On Computational Homogenization of Fluid-filled Porous Materials
Doktorsavhandling, 2015

Porous materials are present in many natural as well as engineered structures. Engineering examples include filters, sanitary products and foams while examples of natural occurrences are oil reservoirs and biological tissue. These materials possess a strongly heterogeneous microstructure consisting of a contiguous solid skeleton, more or less saturated with fluid. The scale of the substructural features is normally much smaller than that of the engineering structure. For instance, groundwater flow takes place at a length scale of kilometers while the pores and channels where the fluid is transported have a length scale of millimeters. Thus, taking the complete microstructure into consideration when performing analysis on such structures is simply too computationally demanding. Traditionally, computations on porous materials are performed using phenomenological models, the simplest one being the linear Darcy's law which relates the seepage and pressure gradient. However, this thesis concerns the modeling of porous materials using homogenization, where the macroscale properties are derived from the subscale. This technique can either be used to calibrate existing phenomenological models or in a fully concurrent setting where a subscale model replaces the macroscale material model in each Gauss point in an FE-setting. The latter constitutes the so-called FE2-approach. The obvious drawback of FE2 is that the computational cost, while smaller than the fully resolved case, is still high. Due to its mathematical and physical consistency, the method used is the Variationally Consistent Homogenization method. The ultimate goal of this work is to predict the mechanical behaviour of a two-phase material consisting of fluid that flows through a deformable open-pore solid. An important feature is that interaction between the solid and the fluid phases is taken into account. It is required that the modeling is performed in 3D, since the solid phase in a 2D model of a porous material is not connected and can, therefore, not sustain mechanical loading. The issue of imposing periodic boundary conditions on a unstructured, non-periodic mesh is addressed. Numerical results include the assesment of how the pore characteristics affect the macroscopic permeability, comparison of solutions pertaining to the fully resolved problem versus the homogenized problem, performance of weakly periodic boundary conditions and the interaction of fluid and deforming solid.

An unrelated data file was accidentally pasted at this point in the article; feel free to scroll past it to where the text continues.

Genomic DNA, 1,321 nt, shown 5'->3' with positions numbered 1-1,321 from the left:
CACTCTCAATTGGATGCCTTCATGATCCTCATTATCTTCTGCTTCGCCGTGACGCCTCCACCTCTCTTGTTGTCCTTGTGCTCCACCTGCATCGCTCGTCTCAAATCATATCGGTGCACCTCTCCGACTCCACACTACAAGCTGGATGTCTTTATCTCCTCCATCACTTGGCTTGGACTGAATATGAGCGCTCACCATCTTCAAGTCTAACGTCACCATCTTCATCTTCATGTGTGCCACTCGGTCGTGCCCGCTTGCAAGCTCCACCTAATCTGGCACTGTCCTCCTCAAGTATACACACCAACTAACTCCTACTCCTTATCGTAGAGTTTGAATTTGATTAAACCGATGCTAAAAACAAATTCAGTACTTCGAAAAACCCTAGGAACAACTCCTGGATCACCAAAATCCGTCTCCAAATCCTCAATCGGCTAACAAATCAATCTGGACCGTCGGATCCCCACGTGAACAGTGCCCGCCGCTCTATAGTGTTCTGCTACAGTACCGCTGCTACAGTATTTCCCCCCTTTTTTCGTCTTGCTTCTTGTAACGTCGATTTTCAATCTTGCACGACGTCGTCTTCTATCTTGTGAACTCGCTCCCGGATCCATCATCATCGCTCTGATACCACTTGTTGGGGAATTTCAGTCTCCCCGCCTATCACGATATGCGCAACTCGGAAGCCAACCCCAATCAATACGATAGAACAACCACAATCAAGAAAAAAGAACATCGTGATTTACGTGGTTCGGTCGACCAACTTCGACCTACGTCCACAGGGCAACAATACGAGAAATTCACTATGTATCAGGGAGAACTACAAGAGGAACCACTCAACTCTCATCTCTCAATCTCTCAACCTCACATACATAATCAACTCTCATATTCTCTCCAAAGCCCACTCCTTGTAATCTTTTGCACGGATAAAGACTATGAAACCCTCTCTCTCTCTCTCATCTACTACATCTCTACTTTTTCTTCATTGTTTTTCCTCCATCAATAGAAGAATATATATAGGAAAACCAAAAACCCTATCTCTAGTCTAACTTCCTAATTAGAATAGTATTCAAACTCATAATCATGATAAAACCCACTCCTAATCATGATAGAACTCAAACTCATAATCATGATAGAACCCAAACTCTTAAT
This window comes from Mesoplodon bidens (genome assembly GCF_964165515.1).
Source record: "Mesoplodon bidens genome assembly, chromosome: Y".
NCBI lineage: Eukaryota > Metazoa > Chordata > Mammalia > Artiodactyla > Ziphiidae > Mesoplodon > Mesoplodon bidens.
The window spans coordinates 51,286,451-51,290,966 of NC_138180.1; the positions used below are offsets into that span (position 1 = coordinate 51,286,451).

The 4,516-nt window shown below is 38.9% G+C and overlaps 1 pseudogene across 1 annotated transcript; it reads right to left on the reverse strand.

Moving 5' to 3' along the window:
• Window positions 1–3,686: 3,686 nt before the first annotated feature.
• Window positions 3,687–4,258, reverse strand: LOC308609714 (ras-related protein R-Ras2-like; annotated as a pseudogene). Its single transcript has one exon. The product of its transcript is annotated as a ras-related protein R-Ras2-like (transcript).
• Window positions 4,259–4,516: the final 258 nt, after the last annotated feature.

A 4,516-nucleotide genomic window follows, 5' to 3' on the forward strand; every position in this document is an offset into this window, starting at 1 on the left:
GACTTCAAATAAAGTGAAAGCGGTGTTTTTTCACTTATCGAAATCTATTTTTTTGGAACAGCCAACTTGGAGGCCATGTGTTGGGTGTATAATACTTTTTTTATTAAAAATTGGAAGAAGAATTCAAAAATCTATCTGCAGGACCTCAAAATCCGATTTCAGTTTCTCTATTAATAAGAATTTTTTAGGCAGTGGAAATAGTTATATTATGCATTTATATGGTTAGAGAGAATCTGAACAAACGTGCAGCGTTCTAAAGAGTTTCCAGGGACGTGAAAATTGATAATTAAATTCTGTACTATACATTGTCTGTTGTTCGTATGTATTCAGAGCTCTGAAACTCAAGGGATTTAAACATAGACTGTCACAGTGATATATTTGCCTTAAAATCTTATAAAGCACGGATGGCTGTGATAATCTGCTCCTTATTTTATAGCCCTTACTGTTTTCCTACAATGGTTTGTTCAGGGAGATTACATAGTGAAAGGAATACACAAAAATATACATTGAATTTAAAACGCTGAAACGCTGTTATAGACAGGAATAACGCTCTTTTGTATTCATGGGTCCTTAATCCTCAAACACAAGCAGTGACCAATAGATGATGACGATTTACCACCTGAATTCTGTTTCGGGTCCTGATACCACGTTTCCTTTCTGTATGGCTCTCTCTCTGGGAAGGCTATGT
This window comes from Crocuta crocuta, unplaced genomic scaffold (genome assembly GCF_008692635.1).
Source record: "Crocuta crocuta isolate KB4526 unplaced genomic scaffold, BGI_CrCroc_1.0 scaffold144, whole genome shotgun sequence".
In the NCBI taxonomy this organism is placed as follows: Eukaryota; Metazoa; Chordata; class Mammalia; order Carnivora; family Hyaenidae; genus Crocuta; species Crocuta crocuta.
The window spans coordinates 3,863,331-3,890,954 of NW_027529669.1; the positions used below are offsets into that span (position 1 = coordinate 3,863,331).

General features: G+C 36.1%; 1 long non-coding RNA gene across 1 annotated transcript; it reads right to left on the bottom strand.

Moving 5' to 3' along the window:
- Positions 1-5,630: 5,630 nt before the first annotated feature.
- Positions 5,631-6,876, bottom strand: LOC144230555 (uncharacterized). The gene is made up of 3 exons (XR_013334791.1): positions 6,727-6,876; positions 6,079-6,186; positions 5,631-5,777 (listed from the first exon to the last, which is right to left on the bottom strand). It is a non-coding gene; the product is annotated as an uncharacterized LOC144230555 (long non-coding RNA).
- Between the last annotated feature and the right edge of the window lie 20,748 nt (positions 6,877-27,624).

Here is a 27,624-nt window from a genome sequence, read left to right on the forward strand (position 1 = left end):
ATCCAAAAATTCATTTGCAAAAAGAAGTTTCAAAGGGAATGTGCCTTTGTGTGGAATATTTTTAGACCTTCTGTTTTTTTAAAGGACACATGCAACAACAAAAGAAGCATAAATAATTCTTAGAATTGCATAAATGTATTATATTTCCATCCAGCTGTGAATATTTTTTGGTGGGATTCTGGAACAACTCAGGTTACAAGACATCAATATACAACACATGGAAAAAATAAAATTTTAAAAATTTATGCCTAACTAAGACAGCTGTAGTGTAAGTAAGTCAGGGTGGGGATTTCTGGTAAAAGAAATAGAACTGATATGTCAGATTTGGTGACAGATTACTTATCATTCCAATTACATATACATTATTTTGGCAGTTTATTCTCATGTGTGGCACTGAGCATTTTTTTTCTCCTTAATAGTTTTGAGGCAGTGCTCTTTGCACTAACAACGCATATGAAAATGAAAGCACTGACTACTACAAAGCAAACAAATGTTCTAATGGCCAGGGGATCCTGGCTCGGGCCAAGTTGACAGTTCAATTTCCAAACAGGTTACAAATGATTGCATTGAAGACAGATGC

Darcy flow

porous materials

multiscale modeling

Stokes flow

Opponent: Prof Holger Steeb


Carl Sandström

Chalmers, Tillämpad mekanik, Material- och beräkningsmekanik

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Opponent: Prof Holger Steeb

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